A mineral salt-lick block (Ca 145 g, Cl 375 g, Na 242 g, Fe 320 mg, Cu 295 mg, Mn 185 mg, Co 80 mg, Zn 280 mg, Se 20 mg, I 300 mg and Mg 2400 mg per kg block) and water were supplied to each goat on all the treatments.  Feed troughs were used for the ensiled cassava foliage, the cassava hay and the Guinea grass. For those animals in the treatment with wilted cassava foliage, this was hung on the wall of each individual pen. All animals were vaccinated against Haemorrhagic septicaemia and adapted to the feeds and pens during 14 days before starting the experiment.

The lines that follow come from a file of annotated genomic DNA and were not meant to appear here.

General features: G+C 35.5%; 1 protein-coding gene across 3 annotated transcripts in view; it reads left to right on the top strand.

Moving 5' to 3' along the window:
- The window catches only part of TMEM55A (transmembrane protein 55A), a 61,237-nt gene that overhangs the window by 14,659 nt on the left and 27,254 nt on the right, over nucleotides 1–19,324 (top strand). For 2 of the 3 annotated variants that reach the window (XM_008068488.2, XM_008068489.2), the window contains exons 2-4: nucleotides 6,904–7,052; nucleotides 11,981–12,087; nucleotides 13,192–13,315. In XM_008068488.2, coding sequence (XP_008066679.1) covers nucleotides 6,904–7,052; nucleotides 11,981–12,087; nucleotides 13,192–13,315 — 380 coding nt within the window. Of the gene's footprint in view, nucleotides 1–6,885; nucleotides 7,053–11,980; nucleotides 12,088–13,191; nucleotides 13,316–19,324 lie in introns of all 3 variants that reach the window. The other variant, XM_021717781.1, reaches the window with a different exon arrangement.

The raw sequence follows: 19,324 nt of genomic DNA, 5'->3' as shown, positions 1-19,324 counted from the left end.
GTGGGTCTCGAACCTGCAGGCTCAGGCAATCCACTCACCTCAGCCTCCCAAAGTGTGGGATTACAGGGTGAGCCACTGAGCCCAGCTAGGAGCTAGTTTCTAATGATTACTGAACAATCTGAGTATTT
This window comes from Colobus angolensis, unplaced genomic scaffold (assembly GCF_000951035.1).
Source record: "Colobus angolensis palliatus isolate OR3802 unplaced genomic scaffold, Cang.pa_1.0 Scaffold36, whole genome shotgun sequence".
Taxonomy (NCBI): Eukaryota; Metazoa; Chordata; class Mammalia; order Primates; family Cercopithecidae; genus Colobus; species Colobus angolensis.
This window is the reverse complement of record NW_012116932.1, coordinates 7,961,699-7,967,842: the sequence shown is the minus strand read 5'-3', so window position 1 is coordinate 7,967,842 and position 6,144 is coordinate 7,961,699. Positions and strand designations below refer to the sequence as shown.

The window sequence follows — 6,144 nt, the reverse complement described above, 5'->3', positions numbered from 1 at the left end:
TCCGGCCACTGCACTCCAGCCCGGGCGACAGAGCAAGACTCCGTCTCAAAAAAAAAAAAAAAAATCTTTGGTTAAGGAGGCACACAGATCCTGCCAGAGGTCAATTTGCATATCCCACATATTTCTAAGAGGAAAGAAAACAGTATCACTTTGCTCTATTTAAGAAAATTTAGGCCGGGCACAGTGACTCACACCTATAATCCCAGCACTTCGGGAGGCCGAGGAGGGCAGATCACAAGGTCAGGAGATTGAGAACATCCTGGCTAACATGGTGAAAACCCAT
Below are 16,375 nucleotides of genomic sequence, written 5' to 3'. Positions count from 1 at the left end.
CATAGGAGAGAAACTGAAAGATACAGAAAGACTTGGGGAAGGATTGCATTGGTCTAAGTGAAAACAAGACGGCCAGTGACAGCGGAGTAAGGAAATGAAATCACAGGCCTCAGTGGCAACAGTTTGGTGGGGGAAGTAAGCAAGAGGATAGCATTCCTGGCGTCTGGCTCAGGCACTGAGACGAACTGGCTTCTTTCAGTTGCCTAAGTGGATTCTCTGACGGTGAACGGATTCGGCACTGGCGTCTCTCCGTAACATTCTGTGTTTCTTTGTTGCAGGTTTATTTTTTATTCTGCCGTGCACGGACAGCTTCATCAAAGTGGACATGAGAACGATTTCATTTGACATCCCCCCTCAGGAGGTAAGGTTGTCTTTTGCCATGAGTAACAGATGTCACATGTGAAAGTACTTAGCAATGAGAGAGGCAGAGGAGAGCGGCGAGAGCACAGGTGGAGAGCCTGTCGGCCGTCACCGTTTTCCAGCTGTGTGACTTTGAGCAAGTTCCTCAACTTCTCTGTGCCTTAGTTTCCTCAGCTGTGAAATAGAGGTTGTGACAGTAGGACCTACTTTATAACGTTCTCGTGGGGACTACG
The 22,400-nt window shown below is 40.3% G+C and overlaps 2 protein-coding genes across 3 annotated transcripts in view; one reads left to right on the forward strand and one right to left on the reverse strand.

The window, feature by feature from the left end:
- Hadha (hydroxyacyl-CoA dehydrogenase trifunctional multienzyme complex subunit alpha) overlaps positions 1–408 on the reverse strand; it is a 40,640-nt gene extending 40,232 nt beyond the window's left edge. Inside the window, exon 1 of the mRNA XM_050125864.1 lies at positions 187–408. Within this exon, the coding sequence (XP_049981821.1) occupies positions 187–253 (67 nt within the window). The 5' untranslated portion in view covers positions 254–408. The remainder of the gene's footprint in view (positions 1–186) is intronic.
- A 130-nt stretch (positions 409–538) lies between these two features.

The goats were weighed when the experiment started and then once per week always at the same time at 7:00 h in the morning before they were released for grazing. Feed offered and refused was  recorded individually in the morning. Dry matter (DM) content of the feeds offered and refused was determined daily using a microwave oven (Undersander et al 1993).  Samples of offered feeds and refusals were taken daily and pooled weekly, with two sub-samples being taken for chemical analysis.

The weekly pooled samples were analysed for DM, nitrogen (N) and ash. N and ash were analyzed according to standard methods (AOAC 1990). Analyses of neutral detergent fibre (NDF) and acid detergent fibre (ADF) were done following the procedures of Van Soest et al (1991). Crude protein (CP) was calculated as N*6.25.